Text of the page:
Keeping Kids Silent in School?

I wasn’t going to write anything up this morning, leaving my FETC – Day 2 for when I arrived at the Convention Center. But as I’m sitting here perusing the overnight news articles I come across this article on Breitbart.com and how a private school is banning talking during lunch for ‘safety’ reasons. What struck me eye is this particular phrase by a parent who of course is against this policy.

“They are silent all day,” she said. “They have to get some type of release.” She suggested quiet conversation be allowed during lunch.”

Ok, seems rather innocuous of a comment right? Of course, with the move from elementary schools away from having a ‘recess’ period because the students NEED to be on target academic time to have the most gains for our standardized testing that is performed. Now here’s my take on the rule. I personally have no stake but if the school feels it needs to do it, sure fine. I can support it. But here’s what scares me the most though. It’s the parent’s comment that ‘They are silent all day’ that frightens me.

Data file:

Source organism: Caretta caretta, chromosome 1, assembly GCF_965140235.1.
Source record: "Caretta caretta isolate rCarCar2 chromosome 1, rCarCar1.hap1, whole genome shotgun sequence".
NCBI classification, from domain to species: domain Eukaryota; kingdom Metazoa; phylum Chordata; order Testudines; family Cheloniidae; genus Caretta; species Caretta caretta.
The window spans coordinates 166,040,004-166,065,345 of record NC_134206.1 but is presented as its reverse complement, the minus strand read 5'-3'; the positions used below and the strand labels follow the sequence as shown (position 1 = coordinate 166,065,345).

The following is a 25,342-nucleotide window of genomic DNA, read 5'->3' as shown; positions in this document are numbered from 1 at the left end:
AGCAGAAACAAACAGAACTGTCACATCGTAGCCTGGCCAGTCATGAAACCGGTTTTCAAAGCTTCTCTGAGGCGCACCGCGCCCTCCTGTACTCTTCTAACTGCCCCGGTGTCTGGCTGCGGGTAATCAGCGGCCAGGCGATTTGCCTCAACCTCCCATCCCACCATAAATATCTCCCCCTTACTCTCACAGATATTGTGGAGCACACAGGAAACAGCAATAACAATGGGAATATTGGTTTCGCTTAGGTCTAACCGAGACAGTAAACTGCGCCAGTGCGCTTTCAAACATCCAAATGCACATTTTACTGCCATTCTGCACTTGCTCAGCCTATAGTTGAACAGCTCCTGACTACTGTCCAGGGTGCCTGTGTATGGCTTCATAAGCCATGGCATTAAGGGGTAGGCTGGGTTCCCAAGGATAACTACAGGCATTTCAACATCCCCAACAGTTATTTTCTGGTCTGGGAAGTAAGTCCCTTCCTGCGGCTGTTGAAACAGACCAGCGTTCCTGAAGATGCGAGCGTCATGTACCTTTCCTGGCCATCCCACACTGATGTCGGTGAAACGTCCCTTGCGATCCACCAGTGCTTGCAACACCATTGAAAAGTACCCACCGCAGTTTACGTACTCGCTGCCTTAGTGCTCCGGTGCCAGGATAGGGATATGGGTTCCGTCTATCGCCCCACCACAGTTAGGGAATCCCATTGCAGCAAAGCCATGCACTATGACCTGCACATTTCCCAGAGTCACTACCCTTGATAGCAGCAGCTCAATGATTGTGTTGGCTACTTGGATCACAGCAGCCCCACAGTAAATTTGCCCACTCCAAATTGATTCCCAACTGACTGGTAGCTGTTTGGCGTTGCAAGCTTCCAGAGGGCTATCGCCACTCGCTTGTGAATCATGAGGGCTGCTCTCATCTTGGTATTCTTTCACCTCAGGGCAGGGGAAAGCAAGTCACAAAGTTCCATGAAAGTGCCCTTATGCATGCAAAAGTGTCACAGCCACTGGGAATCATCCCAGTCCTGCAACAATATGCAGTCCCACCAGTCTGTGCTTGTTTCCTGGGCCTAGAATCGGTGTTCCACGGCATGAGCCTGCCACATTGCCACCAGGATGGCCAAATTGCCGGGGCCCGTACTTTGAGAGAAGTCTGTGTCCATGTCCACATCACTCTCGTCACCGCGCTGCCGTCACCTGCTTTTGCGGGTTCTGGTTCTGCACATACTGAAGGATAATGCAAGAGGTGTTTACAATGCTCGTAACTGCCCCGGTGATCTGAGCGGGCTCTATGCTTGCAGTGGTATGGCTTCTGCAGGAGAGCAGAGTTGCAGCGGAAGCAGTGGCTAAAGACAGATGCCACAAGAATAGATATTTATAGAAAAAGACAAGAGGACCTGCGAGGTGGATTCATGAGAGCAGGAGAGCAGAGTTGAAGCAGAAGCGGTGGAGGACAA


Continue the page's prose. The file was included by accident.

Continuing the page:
Back in 2001 I attended a conference sponsored by the Florida Council of Independent Schools where their keynote was a psychologist who spoke about allowing talking in the classrooms. Listening to this doctor, and seeing that it was almost 6 years ago now I’m having a hard time remembering the man’s name but remembering the message, literally changed the way I teach. Up to that point I had only been teaching for a little over a year and hadn’t really come into my own as a teacher, barely hanging on with lesson planning and classroom management. His suggestion was to allow students to talk as much as they needed to help ‘think through’ their work. This meant even talking to other students. This to me laid the groundwork of collaborative project-based learning in my teaching. His final task on us was to think about this question: “How are we to expect our learners to think through the problems that we give them if we are unwilling to allow them the time and ability to solve it with as much input from their peers as possible.”

How does this relate to the classroom of today? Classrooms that use Authentic Assessments, Project Based Learning models using Essential Questioning, with the use of technology, guides the learners to achieve retention of content. This method sparks creativity, collaboration amongst peers and ultimately makes learning fun. Is this not what we are in the business of doing?

Seeking the Wisdom of the Ages…

Tom.

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